And it’s the people, friends, and places in the country I love, not the symbols and trappings. I love jazz, folk, and rock, but could care less for the colors blue, white, and red: I prefer orange and green. I love climbing Mount Greylock in Massachusetts, the Cascades in Washington, and the Bitterroots in Montana. I don’t own a single American eagle belt buckle although I nearly got clocked by a real eagle near Washington’s Mount Baker. I’ve lived in other countries – and to be honest, people are pretty much the same wherever you go: generous, greedy, caring, fearful, prejudiced, irrational, and affectionate. There are unique characteristics to Americans that I prefer: I love our informality and spontaneity, resourcefulness and optimism. But…is that because I’m American, and those are the traits I value? I prefer German produce and beer. I like Krakow, Poland, better than Springfield, Massachusetts, or Hartford, Connecticut. I prefer Montana to them all.

It all boils down to one question: what is a country, exactly?

But there’s one thing that’s clear, there’s one aspect of my country that I can point to and say without a doubt, there’s one unequivocally good thing about this country I love, and that’s its political structure: the Constitution, the Bill of Rights, the everyday democratic possibilities that come with it. To me that’s what America is about, that’s what makes me proud to be an American.

I think that’s what hit me about Dave Neiwert’s post on torture. It’s this sense that the Bush administration – and the GOP by standing by – is actively hacking away at the one, clear attribute of the United States that is demonstrably, absolutely positive.

Forget the stolen 2000 election or the Diebold vote-tampering. Think about Bush’s attacks on the fabric of our Constitution, the changes he’s making to centuries of democratic legal traditions. The signing statements, the Patriot Act, the undeclared war in Iraq, warrantless wiretapping, domestic spying, “enemy combatant” status, rendition, secret prisons, and torture.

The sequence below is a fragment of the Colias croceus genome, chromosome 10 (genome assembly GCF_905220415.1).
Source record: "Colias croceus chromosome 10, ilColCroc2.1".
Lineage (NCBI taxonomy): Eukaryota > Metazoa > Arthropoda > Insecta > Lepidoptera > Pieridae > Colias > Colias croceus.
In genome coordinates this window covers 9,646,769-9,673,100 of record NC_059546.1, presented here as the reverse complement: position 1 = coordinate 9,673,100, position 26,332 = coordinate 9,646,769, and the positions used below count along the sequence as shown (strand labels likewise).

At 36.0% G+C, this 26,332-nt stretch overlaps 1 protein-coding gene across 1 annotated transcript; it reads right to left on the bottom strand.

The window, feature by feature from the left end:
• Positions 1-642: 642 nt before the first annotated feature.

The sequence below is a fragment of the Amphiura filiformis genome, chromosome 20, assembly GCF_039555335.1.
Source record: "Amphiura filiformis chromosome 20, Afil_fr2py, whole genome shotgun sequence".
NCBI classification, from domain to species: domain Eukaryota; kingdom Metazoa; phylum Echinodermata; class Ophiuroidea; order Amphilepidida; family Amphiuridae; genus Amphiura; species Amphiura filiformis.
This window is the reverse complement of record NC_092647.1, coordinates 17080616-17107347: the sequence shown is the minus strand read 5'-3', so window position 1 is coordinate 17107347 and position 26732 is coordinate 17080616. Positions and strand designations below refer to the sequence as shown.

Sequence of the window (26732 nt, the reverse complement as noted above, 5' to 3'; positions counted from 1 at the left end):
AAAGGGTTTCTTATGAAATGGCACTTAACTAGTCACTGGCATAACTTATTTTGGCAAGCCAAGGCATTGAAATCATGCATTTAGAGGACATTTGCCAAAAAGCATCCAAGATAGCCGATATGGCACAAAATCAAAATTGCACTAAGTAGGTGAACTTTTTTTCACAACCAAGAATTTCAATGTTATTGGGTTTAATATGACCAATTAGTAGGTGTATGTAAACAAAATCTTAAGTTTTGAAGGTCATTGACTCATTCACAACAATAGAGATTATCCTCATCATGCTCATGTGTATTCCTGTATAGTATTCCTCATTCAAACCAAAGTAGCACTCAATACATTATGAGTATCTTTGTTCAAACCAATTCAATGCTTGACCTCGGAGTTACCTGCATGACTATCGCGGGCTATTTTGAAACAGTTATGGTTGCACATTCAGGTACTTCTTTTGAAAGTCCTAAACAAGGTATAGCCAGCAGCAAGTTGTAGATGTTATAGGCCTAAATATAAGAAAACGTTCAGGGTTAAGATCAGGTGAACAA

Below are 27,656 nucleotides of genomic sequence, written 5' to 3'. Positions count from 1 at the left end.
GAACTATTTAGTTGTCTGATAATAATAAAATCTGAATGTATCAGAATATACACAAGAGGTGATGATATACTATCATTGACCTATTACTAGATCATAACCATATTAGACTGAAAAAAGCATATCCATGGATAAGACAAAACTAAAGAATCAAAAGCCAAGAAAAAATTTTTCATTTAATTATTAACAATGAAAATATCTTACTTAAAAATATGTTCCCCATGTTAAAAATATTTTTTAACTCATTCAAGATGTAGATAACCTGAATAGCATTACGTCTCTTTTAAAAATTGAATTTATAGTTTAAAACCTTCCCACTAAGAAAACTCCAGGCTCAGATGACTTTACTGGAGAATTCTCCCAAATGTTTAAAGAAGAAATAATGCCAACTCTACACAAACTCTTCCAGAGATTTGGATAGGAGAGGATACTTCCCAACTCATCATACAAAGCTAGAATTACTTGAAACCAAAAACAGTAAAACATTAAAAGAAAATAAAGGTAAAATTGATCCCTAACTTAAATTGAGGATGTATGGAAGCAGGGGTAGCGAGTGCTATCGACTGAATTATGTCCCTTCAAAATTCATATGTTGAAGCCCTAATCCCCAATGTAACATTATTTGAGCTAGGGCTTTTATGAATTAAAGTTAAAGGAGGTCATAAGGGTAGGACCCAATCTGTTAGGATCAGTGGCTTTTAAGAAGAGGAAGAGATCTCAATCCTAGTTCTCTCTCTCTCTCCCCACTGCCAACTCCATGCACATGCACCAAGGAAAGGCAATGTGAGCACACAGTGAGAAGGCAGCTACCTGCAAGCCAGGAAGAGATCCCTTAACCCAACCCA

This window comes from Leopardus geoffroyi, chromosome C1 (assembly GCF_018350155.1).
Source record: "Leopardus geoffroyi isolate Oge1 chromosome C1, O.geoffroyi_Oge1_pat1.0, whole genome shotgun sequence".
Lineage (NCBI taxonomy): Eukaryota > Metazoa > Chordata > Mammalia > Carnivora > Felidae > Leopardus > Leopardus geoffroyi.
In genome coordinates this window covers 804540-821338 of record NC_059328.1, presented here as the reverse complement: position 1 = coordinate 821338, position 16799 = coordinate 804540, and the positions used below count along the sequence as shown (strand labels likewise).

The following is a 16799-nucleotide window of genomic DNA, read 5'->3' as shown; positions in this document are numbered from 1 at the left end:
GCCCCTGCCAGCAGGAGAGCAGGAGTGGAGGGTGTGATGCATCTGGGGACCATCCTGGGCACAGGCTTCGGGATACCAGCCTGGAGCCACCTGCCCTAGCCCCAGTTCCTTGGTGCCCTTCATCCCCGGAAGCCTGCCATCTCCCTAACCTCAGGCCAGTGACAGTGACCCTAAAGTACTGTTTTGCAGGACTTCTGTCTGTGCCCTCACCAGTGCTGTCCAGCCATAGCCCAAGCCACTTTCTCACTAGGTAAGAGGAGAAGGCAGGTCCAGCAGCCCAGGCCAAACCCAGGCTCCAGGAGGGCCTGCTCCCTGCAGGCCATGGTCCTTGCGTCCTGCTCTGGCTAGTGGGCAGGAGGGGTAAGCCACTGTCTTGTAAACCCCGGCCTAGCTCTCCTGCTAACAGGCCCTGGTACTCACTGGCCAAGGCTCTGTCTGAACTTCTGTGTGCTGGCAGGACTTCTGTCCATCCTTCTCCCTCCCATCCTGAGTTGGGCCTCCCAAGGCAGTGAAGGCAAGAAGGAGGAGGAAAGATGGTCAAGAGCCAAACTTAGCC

The baseline problem with torture, after all, is that it is prima facie immoral, a violation not just of the Golden Rule and basic Christian precepts, but of nearly any system of ethics. Even the most hard-nosed rationalist will come to this conclusion (see, e.g., Kant’s Categorical Imperative). It’s an obvious one if you’re a Christian.All you have to present to any Christian, when it comes to torture, is their own favorite moral-guidepost aphorism: What Would Jesus Do?

To anyone familiar not just with Jesus’ teachings but the story of his martyrdom — including his torture at the hands of authorities — the answer is crystal clear.


Republicans, of course, want it to be a question of toughness: Are we willing to do “what it takes” to defeat terrorists?

But torture is not “toughness.” It is in fact a sign of weakness — particularly the moral kind.

It is, in the end, a moral issue, and one drawn in stark black and white. As the late Joan Fitzpatrick put it: The torturer is the enemy of mankind.

Unlike, say, patriotism or foreign policy, there is nothing equivocal about torture. It violates the principles at the heart of our legal system. It doesn’t work. It is bad. In any form, whether you’re ripping out fingernails or water boarding.